Genitourinary syndrome (GUS) is a common disease after menopause and occurs due to a sharp decline in estrogen levels. the North American Menopause Society describes the syndrome according to a set of signs observed during a physical examination and associated symptoms due to estrogen deficiency, involving the labia majora, labia minora, vestibule, clitoris, urethra, and bladder.
Classical therapy involves long-term use of topical estrogen. However, treatment adherence is reduced over time, resulting in frequent relapses. New alternatives have also been pursued in patients with contraindications to hormone therapy. Investigations are ongoing using physical energies, such as laser, radiofrequency, and ultrasonography aspired at reducing the consequences of hypoestrogenism in the lower genital tract (LGT).
FDA licenses the CO2 laser systems for “incision, excision, ablation, vaporization, and coagulation of soft tissues in the body,” thus is used in specialties like dermatology, otorhinolaryngology, neurosurgery, urology, and gynecology, including genitourinary surgery since 2010.
Energy-based devices (EBDs), like radiofrequency and laser, are authorized by the FDA for general indications of gynecological instrument use, including the destruction of abnormal cervical or vaginal tissue, condylomata, and precancerous lesions, which have always been followed in gynecology.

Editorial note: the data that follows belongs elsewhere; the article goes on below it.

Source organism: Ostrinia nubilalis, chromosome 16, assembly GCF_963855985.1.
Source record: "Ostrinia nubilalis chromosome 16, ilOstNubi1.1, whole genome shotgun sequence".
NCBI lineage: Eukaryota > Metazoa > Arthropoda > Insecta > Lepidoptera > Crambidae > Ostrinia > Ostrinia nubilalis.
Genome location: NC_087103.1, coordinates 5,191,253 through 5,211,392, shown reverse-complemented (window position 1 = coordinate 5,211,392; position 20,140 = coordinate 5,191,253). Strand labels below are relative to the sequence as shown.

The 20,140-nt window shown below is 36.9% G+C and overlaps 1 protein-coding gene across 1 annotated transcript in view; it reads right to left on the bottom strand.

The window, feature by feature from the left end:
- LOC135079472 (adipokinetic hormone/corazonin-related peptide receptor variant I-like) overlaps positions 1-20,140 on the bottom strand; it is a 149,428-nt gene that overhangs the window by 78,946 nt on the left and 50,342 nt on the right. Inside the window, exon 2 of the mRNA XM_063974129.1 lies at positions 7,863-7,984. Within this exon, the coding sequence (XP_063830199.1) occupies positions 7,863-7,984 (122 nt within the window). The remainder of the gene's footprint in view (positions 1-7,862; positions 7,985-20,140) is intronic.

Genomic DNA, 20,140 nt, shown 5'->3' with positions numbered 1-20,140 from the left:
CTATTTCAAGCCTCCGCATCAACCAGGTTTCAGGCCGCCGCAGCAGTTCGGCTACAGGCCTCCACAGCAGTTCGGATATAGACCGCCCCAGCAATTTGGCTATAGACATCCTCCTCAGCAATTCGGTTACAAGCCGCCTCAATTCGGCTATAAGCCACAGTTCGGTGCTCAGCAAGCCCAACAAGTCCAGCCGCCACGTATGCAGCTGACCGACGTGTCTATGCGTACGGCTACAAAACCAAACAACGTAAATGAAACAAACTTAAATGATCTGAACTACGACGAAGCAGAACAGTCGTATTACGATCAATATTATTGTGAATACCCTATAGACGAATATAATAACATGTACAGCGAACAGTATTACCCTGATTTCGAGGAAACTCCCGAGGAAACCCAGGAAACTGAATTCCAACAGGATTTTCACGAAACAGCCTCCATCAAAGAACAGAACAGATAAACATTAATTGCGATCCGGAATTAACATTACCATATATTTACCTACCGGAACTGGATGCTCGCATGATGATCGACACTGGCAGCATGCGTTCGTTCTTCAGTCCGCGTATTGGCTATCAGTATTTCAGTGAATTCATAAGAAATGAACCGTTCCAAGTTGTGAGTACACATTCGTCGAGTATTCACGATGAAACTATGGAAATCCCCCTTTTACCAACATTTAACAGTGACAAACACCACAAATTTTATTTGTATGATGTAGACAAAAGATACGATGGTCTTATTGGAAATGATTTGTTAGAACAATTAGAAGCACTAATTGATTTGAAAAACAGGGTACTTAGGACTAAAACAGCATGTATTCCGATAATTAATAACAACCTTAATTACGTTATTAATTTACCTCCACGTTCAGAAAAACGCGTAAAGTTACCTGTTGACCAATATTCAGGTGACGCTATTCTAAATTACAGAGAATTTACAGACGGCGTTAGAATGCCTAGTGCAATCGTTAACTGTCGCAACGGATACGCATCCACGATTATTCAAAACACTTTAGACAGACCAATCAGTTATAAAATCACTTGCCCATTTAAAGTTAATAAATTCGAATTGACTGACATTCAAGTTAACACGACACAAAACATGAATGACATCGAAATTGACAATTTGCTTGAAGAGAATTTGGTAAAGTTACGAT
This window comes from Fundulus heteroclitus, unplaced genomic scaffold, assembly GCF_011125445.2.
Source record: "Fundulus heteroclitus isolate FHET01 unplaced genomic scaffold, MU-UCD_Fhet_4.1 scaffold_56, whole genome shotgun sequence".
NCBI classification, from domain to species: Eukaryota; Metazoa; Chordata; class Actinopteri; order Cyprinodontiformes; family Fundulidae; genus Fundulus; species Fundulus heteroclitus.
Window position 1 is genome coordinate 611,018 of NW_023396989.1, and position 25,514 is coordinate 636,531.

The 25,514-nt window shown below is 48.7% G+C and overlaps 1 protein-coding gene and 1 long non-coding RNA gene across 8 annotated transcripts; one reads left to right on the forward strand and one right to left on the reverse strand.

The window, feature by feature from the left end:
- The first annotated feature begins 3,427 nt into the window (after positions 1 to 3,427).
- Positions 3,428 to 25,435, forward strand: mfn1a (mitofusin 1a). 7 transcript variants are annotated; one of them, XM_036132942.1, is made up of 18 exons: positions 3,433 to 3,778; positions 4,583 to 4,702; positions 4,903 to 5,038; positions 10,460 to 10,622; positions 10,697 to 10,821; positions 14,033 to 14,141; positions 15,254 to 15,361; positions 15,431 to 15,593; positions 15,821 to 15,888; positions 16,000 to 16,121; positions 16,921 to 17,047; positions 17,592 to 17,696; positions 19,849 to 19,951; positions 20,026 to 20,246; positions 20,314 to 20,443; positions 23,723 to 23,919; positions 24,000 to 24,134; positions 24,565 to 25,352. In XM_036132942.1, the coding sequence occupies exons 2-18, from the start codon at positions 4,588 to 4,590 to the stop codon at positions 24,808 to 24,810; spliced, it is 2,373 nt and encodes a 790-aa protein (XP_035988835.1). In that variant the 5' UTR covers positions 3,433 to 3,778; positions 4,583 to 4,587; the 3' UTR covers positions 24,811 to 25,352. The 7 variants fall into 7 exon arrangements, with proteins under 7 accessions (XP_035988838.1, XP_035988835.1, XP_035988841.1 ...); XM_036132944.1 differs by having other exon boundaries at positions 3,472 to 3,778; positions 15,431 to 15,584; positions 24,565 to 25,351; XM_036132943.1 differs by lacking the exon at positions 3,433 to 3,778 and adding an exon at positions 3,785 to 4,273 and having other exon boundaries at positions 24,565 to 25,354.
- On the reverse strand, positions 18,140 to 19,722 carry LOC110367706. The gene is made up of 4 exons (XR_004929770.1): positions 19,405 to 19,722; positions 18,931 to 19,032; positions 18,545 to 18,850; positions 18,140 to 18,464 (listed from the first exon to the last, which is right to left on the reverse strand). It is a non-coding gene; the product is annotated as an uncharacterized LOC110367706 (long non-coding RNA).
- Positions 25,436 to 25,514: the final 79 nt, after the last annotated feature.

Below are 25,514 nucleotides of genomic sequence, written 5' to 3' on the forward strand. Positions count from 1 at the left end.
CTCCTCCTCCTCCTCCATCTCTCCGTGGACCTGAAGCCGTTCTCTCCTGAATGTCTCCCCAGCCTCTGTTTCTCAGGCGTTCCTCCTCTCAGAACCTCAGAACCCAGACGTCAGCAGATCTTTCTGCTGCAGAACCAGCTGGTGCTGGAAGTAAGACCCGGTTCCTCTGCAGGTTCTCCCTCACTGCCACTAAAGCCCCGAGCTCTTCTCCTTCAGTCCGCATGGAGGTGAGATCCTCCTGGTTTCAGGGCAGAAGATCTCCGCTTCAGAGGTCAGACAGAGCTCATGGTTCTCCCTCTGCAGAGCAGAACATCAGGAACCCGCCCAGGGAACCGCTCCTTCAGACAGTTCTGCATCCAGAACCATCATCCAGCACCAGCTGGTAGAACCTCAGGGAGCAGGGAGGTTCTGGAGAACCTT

The FDA, in 2018, issued a warning regarding the indiscriminate use of lasers and other EBDs for cosmetic purposes, which could cause serious adverse events, like vaginal burns, scarring, painful sexual intercourse, and recurrent/chronic pain.
The North American Menopause Society, in 2020, also issued a norm regarding the use of EBDs. Although yet to be approved by the FDA for use in GUS and are still considered an experimental treatment, several clinical studies have demonstrated their effectiveness in treating the syndrome.
The main benefits of EBD use in the LGT are-
Along with describing the benefits, the North American Menopause Society alerted that training with an EBD should be provided with care and risk associated with the inadequate use of the device.
A recent meta-analysis showed improvements in both genitourinary symptoms and their repercussions on urinary incontinence, quality of life, the vaginal health index, and sexuality. Also, a low rate of non-severe side effects was reported.
It is recommended that the indication of the procedure should be clearly explained to the patients who should be instructed on the limitations of the method.
Further, it must be remembered that the techniques involving EBDs are still in the experimental stage; thus, further studies evaluating the long-term benefits and risks for patients with GUS are warranted.
SOURCE- Soares-Júnior JM, Barbosa MTA, Aguiar LM, et al. Energy-based devices in gynecology: the new frontier for the treatment of genitourinary syndrome of postmenopause?. Clinics (Sao Paulo). 2021;76:e3066. Published 2021 Jun 28. doi:10.6061/clinics/2021/e3066